The message was pretty clear last night at the CDEC 22 meeting. The Marine Park Community, the parent community, and the IS 278 administration, does not want a secondary High School in the IS 278 building.
The issue at hand is that IS 278 Marine Park, and most area schools have empty seats. IS 278 Marine Park is no exception as they have about empty 300 seats. The Department of Education wants to fill those empty seats for the next upcoming school year.
If you remember the DOE wanted to put a Hebrew Language charter school two years ago to fill that space. That was swiftly defeated due to protests and the benefit of an election year. Then the community wanted a seemless 6-12 high school. The 6 – 12 school idea was shot down by the DOE when they cruhced the numbers that it would need more than seats than what was currently avaiable.
As of right now the DOE says there is NO proposal or plan on the table and that they are looking for community input on what to place inside IS 278.
The solution proposed by the audience was an ASD Nest program which is the New York City Department of Education’s Collaborative Team Teaching program for higher functioning children with autism spectrum disorders. They made their case with a few compelling arugments. First, the nearest ASD schools are very far from this area. One school in rockaway and the other in downtown brooklyn. Which would translate into a three hour a day commute for ASD kids. Secondly, The nest program can be run by the existing IS 278 administration not a seperate administration which would be needed for a High School. Which is a very big deal as Mrs. Garofalo has turned around IS 278 and is constantly praised for her skills.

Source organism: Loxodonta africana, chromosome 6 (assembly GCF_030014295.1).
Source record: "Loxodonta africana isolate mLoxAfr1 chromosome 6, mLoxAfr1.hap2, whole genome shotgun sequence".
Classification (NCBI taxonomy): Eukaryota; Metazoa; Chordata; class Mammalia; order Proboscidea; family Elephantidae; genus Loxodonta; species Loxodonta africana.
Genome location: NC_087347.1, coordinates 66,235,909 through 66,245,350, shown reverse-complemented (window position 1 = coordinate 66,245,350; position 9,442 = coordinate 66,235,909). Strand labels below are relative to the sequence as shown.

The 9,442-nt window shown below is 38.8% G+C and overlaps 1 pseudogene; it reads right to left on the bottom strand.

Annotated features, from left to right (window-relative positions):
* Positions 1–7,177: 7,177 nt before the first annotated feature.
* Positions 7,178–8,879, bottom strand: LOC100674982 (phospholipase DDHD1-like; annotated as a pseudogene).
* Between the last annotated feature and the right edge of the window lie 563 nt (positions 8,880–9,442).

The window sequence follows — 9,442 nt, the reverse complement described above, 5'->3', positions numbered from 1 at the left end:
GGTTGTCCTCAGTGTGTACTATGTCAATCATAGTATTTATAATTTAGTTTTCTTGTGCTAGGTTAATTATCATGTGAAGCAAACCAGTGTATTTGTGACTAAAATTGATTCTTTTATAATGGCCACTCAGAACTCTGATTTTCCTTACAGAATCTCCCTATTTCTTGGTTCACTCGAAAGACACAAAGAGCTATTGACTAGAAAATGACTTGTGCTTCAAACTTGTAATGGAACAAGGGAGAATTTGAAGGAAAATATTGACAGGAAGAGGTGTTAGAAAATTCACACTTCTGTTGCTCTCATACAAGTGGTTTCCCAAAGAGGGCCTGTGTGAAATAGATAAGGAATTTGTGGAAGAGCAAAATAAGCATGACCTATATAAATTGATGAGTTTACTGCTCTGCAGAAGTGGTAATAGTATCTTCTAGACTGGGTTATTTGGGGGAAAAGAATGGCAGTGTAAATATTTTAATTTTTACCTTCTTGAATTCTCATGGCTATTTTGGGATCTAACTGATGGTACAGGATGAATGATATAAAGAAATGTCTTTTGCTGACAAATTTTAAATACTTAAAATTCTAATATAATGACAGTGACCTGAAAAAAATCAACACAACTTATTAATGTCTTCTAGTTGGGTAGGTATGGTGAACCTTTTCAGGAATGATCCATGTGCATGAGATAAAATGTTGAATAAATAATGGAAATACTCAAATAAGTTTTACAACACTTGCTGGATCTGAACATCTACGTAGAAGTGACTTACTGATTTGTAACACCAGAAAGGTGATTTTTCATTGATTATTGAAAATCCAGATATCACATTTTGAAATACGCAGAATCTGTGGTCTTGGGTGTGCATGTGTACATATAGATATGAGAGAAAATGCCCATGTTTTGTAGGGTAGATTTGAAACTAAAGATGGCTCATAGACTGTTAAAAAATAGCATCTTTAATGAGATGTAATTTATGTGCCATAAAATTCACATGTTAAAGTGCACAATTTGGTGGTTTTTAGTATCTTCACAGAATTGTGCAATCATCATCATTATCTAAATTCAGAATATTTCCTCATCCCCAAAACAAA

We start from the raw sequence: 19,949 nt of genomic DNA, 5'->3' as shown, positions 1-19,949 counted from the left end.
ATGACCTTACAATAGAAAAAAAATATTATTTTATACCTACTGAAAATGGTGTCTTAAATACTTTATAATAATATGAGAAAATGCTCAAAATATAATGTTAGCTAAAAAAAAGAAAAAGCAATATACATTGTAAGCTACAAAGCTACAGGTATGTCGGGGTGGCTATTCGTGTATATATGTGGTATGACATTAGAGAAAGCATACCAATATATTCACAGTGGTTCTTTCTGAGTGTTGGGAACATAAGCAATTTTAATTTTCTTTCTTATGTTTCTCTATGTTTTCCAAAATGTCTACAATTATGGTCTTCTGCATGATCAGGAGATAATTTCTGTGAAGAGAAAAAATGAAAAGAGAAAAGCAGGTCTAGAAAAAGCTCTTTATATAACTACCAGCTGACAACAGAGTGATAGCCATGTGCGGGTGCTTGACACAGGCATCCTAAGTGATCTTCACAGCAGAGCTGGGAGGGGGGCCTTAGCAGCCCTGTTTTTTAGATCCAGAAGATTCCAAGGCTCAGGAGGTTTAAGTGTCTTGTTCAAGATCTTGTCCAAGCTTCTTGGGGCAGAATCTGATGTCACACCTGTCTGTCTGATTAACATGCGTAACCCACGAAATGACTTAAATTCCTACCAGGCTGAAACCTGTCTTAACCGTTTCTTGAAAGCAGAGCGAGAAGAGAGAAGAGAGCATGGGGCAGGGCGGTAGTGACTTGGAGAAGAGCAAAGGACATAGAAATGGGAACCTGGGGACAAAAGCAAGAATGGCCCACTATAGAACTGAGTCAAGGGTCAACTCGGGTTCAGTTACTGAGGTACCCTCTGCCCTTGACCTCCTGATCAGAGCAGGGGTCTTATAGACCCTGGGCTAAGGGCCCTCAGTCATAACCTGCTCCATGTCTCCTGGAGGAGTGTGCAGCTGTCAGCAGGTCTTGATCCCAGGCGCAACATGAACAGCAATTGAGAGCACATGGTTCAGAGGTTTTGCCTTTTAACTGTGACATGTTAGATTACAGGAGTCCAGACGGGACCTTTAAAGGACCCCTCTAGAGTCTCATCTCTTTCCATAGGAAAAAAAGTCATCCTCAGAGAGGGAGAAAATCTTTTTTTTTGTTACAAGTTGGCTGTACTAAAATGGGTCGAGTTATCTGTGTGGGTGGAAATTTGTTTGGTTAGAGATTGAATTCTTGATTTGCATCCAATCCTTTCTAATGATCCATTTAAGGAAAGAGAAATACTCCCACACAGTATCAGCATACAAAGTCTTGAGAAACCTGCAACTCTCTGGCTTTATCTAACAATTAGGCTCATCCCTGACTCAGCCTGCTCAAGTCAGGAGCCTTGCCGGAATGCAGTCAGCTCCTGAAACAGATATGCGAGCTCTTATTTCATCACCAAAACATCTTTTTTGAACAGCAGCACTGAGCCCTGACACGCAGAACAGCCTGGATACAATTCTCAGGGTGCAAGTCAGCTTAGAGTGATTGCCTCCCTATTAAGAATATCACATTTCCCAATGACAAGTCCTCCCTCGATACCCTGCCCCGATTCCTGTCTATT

Ideally what the community invisions is a Marine Park 6 through 12 ASD Nest program which would allow the same age group to stay in the same school through High School. Instead of traveling to schools which are more than an hour away.
ASD Nest is place Within supportive neighborhood schools, the ASD Nest program helps children with autism learn how to function well academically, behaviorally and socially in school and in their community.
Each classroom has two teachers with training in the specialized curricula and instructional strategies used in the program. In addition to the standard academic curriculum, specialized curricula and instructional strategies to foster relationship development, adaptive skills, language and communication development and sensory/motor development are infused throughout the day, thus minimizing the need to service children outside the classroom. Staff receive pre and in-service training in these curricula and strategies.